October 2, 2011
Note: As announced last week, my political column has moved to Sundays. Below is my fiorst Sunday column.
Are labor union leaders being targeted in recent state government layoffs?
The governor's office says no. But two high-ranking union leaders who have lost their state jobs in recent weeks believe their union activity is the cause.
First there was Michelle Lewis, one of 33 Public Education Department employees who were RIFed (that's bureacratspeak for "Reduction in Force") in June. She is president of the Communications Workers of America Local 7076, which represents some state employees and includes workers in both the public and private sectors.
Then, last Monday, Maxine Velasquez learned she was one of 16 workers laid off at Expo New Mexico, the agency that operates the state fair.
Velasquez also is secretary-treasurer of the New Mexico Federation of Labor, AFL-CIO, which makes her the highest-ranking state employee in that organization. She's on the executive board of her American Federation of State, County and Municipal Employees local. She was labor liaison for Democrat Diane Denish's unsuccessful campaign for governor last year.
Early this year, the administration said no layoffs would be necessary. Beginning in June, however, the State Personnel Board, responding to requests from various Cabinet secretaries, eliminated 47 jobs.
Besides the Public Education Department and Expo New Mexico, departments hit include Tourism (where New Mexico Magazine lost seven of 17 employees), Economic Development, and Regulation and Licensing.
In each case, budget problems were cited for the layoffs.
Lewis, a former teacher, told me last week that she helped the union organize the Public Education Department in 2003, when the state resumed allowing collective bargaining. She also said that earlier this year as union president she publicly opposed all the bills that Education Secretary Hanna Skandera was pushing during the regular legislative session.
Lewis was an education technology coordinator in the Public Education Department. About two weeks after her last paycheck from that job, Lewis was offered a new position. She accepted, even though she now makes about $1,200 less a month. She now scans and indexes documents in the department's Professional Licensure Bureau.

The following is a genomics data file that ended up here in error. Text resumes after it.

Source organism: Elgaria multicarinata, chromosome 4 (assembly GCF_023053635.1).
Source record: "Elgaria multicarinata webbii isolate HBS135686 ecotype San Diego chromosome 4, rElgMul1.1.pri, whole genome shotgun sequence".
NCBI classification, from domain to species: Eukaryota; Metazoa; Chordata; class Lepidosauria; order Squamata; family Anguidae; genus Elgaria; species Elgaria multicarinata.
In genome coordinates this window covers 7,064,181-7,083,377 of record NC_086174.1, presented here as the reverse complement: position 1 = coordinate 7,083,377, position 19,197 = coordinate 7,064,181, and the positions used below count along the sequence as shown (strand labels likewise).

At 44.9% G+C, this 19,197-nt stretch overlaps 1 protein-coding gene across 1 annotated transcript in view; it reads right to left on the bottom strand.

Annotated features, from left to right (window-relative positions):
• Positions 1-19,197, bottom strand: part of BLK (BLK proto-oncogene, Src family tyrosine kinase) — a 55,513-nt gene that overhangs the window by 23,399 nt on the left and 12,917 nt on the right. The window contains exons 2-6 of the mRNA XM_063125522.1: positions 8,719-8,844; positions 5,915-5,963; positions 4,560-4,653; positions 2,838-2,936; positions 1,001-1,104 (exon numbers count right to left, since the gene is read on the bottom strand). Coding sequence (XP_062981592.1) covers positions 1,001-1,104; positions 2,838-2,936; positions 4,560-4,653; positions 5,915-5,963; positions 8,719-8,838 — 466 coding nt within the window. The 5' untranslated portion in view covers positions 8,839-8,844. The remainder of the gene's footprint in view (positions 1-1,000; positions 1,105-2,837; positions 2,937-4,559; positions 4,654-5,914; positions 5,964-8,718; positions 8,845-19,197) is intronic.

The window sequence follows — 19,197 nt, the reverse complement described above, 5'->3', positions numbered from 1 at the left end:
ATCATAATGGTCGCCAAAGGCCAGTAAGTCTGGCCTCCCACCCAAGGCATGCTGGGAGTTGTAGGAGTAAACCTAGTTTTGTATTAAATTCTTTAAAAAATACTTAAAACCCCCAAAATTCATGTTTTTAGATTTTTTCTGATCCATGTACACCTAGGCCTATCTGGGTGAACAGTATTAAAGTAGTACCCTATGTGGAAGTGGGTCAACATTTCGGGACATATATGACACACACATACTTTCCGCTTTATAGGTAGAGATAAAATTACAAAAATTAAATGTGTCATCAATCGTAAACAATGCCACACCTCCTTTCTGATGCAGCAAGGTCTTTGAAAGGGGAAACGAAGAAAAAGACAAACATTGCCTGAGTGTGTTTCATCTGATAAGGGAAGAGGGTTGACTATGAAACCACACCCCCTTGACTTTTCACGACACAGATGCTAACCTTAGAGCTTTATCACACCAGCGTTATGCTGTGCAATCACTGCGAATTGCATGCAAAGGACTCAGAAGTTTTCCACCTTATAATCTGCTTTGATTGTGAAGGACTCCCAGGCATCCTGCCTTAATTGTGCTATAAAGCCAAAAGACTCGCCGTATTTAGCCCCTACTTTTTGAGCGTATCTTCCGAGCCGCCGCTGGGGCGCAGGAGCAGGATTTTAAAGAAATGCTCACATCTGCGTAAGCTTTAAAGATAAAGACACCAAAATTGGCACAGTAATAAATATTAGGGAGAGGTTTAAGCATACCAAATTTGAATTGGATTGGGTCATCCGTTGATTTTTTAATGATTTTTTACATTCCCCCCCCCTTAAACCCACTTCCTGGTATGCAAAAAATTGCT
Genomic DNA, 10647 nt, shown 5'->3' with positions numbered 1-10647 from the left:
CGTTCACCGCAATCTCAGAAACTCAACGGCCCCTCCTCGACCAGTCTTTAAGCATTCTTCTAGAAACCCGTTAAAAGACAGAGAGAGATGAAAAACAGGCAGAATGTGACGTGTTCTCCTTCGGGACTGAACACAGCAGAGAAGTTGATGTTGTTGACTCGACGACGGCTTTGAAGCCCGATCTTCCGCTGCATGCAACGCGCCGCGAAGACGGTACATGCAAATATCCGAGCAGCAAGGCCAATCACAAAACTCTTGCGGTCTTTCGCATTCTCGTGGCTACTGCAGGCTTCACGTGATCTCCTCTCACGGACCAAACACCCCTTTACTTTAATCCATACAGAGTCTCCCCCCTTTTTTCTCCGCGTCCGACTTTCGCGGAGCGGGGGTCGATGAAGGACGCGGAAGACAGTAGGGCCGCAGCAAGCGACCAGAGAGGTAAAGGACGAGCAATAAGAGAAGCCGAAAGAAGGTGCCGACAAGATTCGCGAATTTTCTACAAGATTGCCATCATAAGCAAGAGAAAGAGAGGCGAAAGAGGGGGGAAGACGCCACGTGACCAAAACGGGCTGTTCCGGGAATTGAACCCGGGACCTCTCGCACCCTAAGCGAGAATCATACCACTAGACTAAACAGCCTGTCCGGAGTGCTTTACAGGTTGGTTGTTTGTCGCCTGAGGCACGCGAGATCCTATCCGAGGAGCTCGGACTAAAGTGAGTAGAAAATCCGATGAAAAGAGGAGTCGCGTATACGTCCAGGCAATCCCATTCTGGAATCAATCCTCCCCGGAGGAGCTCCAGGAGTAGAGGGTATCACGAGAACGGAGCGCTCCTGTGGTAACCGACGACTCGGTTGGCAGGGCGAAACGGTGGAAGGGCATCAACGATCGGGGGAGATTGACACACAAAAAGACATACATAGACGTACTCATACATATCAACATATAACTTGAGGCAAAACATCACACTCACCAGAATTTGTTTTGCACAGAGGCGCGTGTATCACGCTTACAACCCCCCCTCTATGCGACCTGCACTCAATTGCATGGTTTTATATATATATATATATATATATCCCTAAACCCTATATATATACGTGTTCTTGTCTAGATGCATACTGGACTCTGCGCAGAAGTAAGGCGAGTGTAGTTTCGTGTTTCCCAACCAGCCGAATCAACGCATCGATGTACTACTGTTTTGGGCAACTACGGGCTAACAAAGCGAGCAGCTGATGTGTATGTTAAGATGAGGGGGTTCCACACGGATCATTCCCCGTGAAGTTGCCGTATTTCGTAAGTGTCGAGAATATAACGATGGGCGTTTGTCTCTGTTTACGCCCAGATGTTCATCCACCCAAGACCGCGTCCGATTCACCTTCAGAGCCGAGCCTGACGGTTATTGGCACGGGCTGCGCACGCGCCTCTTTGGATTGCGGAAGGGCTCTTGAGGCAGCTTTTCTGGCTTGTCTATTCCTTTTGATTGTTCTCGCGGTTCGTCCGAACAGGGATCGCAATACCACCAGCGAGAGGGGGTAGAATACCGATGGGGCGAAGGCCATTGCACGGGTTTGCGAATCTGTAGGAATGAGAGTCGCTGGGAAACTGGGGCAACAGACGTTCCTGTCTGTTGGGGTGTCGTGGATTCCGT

More than half of the state workers laid off in June have been rehired, state personnel officials say. But union officials say that nearly all of those rehired go to lower-paying jobs.
The State Personnel Board approved the layoffs at Expo New Mexico nearly two weeks ago. But nobody was told who was getting the boot until Monday.
|Labor demonstration at Roundhouse in February|
She told me she's been active in unions for 40 years. One reason she thinks she was targeted is that a less-experienced worker with the same job and comparable pay was spared in the RIF.
Shortly after the Public Education Department layoffs in June, the Associated Press quoted Scott Darnell, spokesman for Gov. Susana Martinez, as saying the decision to can Lewis had nothing to do with her union position.
"The few departments involved in this restructuring simply looked at increasing the efficiency of their bureaucracy and cutting spending that had grown too quickly," he said.
Darnell said the same thing on Thursday. "... there is certainly no targeting," he said in an email. Union employees make up about 65 percent of the Public Education Department, he said, but collective-bargaining workers made up fewer than 55 percent of the employees who were laid off.
Department spokesman Larry Behrens said Lewis wasn't singled out. He said she worked in a division that lost its funding entirely.